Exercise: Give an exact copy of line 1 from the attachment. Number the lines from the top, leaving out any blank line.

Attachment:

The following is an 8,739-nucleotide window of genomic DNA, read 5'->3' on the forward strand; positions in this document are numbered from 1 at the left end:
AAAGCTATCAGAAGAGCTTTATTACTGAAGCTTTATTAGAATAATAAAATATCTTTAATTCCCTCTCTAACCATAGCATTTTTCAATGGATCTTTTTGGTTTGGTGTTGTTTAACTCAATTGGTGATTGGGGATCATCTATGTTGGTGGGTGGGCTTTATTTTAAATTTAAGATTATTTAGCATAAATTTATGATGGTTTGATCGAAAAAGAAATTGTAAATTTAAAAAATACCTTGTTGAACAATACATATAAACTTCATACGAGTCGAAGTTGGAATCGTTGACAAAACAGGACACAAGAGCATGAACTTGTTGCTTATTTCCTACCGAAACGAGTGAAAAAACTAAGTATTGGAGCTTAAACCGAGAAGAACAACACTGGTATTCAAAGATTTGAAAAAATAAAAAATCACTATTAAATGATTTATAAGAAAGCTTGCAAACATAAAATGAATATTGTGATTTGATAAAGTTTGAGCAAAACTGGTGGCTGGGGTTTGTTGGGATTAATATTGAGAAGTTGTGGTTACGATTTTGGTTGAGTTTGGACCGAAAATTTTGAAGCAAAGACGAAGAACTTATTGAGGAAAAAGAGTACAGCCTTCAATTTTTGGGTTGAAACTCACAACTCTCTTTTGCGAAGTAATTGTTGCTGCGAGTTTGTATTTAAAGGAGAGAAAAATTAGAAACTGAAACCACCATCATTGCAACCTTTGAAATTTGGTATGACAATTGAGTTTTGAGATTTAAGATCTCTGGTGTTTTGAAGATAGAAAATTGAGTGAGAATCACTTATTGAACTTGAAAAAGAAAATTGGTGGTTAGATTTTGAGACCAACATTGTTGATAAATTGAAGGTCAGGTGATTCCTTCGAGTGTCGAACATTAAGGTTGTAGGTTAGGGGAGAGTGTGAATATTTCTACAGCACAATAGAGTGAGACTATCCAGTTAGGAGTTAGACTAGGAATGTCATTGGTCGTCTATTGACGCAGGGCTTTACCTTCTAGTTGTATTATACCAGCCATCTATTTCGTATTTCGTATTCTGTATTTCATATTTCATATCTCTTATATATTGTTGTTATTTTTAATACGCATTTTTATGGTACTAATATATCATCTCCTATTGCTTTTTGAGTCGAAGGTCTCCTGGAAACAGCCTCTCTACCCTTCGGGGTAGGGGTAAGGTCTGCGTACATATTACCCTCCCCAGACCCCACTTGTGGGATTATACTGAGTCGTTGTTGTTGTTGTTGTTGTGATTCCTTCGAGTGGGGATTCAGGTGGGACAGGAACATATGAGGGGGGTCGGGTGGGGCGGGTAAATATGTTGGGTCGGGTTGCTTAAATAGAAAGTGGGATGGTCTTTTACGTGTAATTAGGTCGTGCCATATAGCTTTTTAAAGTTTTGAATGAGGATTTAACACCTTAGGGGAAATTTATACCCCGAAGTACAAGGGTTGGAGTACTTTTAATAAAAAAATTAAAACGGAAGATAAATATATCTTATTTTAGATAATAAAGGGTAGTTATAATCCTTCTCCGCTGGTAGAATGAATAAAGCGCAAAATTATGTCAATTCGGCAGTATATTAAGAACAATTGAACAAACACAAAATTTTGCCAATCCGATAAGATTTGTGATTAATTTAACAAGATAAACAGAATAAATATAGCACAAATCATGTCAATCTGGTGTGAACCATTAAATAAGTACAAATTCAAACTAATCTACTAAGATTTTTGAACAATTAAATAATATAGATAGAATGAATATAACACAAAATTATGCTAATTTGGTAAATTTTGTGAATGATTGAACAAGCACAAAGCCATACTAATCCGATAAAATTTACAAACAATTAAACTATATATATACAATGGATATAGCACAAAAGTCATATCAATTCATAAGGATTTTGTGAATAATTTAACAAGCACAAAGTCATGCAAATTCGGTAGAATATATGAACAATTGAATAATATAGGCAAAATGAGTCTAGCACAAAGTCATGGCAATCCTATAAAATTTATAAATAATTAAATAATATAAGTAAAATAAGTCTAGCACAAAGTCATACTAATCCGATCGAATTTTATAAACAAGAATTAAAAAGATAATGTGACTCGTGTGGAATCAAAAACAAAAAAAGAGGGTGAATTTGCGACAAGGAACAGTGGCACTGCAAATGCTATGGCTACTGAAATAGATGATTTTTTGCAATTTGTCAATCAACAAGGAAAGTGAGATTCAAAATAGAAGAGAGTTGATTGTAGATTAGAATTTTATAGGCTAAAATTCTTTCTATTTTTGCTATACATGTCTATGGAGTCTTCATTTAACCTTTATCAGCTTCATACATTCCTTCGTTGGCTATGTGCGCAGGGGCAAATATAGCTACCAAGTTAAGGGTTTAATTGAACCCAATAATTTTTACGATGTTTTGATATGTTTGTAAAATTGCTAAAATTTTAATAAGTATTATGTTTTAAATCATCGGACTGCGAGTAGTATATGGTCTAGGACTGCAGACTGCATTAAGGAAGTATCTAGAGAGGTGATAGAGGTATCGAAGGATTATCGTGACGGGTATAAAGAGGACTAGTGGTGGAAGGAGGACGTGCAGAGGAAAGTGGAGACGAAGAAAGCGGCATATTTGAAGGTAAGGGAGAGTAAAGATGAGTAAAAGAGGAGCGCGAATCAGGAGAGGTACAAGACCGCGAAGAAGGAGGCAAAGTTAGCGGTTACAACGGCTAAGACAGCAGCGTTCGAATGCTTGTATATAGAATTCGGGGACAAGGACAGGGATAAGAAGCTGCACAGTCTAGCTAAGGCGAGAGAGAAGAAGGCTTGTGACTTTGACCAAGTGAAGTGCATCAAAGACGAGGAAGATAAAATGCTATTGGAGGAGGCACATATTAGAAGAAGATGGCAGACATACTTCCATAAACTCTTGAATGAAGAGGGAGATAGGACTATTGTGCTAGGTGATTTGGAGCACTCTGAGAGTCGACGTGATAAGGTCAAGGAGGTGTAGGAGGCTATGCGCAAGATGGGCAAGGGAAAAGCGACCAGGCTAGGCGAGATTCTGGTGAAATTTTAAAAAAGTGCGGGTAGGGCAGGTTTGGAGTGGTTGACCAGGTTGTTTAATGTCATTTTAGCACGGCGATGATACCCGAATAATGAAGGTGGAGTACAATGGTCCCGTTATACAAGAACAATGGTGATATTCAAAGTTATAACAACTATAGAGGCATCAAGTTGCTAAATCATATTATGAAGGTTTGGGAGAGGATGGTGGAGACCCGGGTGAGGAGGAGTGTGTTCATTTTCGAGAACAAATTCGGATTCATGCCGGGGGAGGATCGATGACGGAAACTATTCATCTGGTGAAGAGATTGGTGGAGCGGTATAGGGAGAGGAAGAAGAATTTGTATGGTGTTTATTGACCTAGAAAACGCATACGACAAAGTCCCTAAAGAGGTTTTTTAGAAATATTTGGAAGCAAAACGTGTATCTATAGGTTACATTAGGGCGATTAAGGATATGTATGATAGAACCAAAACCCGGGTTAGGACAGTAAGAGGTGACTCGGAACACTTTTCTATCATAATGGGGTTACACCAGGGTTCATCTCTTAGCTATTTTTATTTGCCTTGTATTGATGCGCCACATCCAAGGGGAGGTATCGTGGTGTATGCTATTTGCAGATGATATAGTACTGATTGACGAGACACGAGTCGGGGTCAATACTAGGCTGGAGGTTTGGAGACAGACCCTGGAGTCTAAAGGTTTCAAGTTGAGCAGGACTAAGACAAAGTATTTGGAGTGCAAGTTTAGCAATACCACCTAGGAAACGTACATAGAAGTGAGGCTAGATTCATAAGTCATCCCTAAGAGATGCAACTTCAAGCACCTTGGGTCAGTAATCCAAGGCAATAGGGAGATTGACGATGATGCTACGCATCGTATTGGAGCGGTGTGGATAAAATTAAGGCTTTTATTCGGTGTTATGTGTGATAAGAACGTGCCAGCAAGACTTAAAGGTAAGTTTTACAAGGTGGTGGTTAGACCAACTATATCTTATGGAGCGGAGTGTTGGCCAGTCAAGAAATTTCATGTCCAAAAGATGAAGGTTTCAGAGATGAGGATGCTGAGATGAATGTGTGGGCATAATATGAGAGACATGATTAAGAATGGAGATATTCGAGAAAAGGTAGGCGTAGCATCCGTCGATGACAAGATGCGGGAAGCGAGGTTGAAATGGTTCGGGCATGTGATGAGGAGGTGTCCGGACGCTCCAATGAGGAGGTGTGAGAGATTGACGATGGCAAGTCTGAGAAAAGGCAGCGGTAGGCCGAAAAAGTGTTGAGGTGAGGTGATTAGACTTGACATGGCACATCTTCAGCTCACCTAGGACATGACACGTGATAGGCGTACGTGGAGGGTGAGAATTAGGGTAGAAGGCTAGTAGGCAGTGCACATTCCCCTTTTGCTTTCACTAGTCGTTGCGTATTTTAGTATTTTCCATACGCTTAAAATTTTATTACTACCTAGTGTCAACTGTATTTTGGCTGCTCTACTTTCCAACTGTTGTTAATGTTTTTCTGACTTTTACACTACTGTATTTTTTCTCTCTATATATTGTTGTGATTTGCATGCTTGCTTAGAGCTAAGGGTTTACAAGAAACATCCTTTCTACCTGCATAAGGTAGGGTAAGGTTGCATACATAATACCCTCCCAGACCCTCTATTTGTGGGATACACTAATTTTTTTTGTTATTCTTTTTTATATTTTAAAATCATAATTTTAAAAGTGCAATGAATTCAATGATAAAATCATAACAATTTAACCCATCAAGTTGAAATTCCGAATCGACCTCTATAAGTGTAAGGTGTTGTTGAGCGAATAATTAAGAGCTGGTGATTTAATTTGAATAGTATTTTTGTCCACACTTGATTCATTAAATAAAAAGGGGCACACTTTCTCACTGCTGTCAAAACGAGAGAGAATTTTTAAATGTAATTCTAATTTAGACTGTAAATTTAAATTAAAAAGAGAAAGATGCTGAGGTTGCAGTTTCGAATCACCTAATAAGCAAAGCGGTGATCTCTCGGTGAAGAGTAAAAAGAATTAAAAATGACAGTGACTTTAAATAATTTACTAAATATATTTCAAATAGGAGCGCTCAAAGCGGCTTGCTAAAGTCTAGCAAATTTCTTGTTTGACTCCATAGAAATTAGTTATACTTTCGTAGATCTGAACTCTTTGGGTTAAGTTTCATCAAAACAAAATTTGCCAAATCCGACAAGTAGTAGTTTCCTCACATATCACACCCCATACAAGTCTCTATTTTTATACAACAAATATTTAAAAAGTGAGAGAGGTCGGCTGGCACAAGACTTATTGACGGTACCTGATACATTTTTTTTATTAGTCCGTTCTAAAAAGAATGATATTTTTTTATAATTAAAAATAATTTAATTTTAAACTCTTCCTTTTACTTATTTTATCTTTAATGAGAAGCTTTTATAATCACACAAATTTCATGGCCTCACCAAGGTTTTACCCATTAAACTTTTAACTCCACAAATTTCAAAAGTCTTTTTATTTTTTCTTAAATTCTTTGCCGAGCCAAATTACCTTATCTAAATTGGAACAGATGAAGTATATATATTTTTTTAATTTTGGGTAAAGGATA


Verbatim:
The following is an 8,739-nucleotide window of genomic DNA, read 5'->3' on the forward strand; positions in this document are numbered from 1 at the left end: